BEACHWOOD, Ohio — City Council is favoring the idea of expanding Beachwood’s community reinvestment area (CRA) as a means of attracting or keeping businesses. Council discussed the matter during its online meeting Monday (Oct. 5).
In Ohio, when used for commercial and industrial purposes, a CRA allows a city to grant up to 100 percent tax abatement for as many as 15 years — but only on the added value a project creates. City Council would have the ability to grant varying percentages and time lengths on a case-by-case basis as businesses apply for CRA benefits.
Beachwood formed its first CRA in May 2018, at the business/industrial area along Commerce Park and the nearby residential area of Concord and Beacon drives.
It is now considering adding to its CRA territory the Beachwood Place mall site west to Richmond Road, and the north side of Chagrin Boulevard, from Richmond Road west.
“It would basically be all of our commercial property,” Mayor Martin Horwitz said of the expanded area.
In explaining the desire to expand the CRA, Horwitz said: “When developers look at any area to invest in, whether rehabbing or building something new, they are looking for incentives. We are competing with every other city, and this is what they are doing all over the country.”
If abatement granted exceeds 50 percent, a city must get the consent of its school district. In Beachwood’s case, however, the current CRA and its expected expanded area will allow for only up to 50 percent abatement for 10 years, not the full 100 percent the state allows.
The CRA also applies to remodeling and building new homes in providing abatement for up to 10 years.
“I would just like to let folks know how important this CRA expansion is,” said James Heller, the longtime architect that the city recently hired as an economic development consultant.
“I can tell you there are several people I’ve spoken with that are in development and, within the first five minutes, the first thing that comes up is, does the city of Beachwood have any vehicle arrangements by which we can discuss property taxes or some other methodology by which we can develop a building or remodel a building? These questions get asked. We are in competition with other cities.”
Heller said he recently spoke with a business owner, now in a downtown Cleveland location, who is looking to expand his building by 30,000 square feet, and to do so as inexpensively as possible. For business owners such as this, Heller said, “It’s important to have (a CRA) in place when a developer is looking, or a purchaser of a building is looking to move on that opportunity, especially in the environment we’re living in today.”
Councilman Mike Burkons asked Heller how many cities have a “blanket CRA covering the whole city.” Burkons said other communities create a CRA when needed.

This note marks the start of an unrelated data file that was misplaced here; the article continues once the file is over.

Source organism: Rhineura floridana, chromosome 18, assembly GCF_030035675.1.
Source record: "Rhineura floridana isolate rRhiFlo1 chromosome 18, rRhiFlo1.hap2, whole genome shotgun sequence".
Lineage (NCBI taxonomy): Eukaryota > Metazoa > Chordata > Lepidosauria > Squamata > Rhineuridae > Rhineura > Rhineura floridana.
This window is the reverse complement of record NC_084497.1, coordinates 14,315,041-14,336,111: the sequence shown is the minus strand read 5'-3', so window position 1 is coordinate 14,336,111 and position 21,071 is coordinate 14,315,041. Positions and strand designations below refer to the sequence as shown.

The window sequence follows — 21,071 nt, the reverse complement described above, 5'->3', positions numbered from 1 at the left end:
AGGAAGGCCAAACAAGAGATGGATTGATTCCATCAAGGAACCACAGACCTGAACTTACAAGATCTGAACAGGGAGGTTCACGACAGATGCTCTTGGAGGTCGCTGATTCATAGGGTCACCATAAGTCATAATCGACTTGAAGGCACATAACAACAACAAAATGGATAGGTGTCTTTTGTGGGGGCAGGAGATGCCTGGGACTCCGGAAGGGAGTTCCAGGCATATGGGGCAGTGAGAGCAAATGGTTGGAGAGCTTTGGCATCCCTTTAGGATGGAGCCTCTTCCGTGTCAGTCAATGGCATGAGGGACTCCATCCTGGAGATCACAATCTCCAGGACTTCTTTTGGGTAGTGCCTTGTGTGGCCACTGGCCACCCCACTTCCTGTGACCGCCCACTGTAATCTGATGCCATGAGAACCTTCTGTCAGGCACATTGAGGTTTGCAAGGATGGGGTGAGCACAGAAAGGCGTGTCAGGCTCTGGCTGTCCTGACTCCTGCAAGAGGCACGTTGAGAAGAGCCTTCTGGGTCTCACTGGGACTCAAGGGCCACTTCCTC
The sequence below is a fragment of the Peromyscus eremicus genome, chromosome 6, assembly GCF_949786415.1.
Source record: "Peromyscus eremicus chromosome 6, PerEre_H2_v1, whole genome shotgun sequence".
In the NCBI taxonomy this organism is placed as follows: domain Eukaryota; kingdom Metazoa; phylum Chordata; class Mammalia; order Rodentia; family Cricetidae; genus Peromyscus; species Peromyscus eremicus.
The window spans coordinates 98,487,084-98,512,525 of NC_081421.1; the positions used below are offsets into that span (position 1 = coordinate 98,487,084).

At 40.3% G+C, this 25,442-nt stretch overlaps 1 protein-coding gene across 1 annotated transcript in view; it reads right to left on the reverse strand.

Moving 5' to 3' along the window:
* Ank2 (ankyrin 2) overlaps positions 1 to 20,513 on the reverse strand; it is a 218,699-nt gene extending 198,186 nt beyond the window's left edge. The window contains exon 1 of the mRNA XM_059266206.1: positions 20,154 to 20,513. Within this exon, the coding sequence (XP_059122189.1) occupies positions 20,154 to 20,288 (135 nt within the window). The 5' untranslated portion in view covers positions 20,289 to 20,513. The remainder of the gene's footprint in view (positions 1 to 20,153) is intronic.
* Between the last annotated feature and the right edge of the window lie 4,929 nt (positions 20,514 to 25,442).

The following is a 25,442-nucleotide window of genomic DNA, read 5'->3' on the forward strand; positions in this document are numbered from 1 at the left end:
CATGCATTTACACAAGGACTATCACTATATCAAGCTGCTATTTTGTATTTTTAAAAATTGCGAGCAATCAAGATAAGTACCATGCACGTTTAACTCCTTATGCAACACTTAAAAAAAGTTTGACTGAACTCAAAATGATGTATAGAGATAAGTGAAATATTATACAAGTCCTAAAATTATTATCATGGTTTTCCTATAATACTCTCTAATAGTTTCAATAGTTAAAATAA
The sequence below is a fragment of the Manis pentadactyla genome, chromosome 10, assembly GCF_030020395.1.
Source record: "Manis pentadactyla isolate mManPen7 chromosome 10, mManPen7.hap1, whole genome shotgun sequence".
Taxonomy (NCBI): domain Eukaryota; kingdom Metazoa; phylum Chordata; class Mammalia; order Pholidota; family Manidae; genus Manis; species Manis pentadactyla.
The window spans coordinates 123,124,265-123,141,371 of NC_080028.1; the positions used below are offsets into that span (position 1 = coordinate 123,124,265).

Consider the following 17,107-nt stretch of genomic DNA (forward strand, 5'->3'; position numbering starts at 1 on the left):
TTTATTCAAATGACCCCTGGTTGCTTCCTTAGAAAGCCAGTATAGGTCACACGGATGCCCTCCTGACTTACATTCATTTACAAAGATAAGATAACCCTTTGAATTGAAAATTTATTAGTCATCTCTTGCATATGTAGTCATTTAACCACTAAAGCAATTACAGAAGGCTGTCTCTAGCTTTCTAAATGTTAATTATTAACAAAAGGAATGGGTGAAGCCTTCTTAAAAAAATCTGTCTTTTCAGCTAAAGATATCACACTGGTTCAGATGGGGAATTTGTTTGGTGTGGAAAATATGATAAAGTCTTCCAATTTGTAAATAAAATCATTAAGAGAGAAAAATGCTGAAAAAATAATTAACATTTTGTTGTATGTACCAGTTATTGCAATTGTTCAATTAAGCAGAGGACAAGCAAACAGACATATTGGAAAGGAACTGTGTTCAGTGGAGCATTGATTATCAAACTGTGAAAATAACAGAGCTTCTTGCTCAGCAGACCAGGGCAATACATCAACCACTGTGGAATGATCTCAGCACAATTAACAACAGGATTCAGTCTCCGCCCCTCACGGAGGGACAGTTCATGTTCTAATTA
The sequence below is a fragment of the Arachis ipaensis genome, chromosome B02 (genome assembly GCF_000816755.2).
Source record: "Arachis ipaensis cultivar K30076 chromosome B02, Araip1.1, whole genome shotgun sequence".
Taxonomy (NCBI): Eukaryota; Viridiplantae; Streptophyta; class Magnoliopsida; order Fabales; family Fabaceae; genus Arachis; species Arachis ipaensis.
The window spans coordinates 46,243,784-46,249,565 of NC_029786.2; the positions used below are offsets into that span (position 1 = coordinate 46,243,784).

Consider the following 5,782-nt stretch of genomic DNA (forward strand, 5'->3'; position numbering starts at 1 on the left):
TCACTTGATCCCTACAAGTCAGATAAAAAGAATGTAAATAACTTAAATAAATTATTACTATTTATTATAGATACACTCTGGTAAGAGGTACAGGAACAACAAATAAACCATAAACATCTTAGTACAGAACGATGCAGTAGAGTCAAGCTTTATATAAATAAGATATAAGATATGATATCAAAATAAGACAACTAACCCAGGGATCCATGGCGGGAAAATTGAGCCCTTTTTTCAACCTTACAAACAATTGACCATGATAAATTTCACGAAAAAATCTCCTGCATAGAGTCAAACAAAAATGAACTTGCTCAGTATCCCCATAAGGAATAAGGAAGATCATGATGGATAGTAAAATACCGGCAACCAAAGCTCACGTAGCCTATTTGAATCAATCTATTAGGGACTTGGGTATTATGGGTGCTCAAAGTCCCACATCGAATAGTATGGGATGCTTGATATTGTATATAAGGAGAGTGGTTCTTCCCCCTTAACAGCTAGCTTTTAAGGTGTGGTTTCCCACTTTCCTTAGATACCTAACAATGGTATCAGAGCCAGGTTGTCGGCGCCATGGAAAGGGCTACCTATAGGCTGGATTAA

“When there are opportunities for a developer to come to a particular city,” Heller answered, “questions are asked. How fast can I get it approved? How open can I be in discussions? In my previous role as an architect, seven years ago, we lost five retailers because of how long it took to get the mall rezoned. If these things drag out, Beachwood will lose out.”
Council put the CRA expansion, and an agreement with Beachwood Schools concerning the granting of future CRA abatement, on second reading, with votes likely to take place in two weeks.
Trick-or-treating is a go — with precautions
Horwitz also announced that trick-or-treating would take place in Beachwood from 6 to 8 p.m. Oct. 31, pending any new orders from the Ohio Department of Health or the Cuyahoga County Board of Health.
Trick-or-treaters 2 years of age and older, as well as their chaperones, must wear COVID-19-appropriate masks; carry and frequently apply hand sanitizer; only trick-or-treat at houses with their porch lights turned on; only trick-or-treat with members of their own household; and observe social distancing regulations.
Those answering doors must only hand out candy individually and not use a group bowl; wear gloves while distributing candy; place candy in a child’s bag, not their hands; and try to use other creative methods of distributing candy, such as hanging treats from a wall, fence or decorated board, or making a “candy slide” from a PVC pipe.
The mayor also asked that those passing out candy mark 6-foot lengths on the walkway to their front door in order to promote social distancing.
The city reserves the right to rescind trick-or treat pending updated orders from the state or county.
“It’s unfortunate, because so much has been taken away from kids this year because of COVID-19. So for two hours, we’re going to give them a chance to dress up and walk around the city,” Horwitz said.
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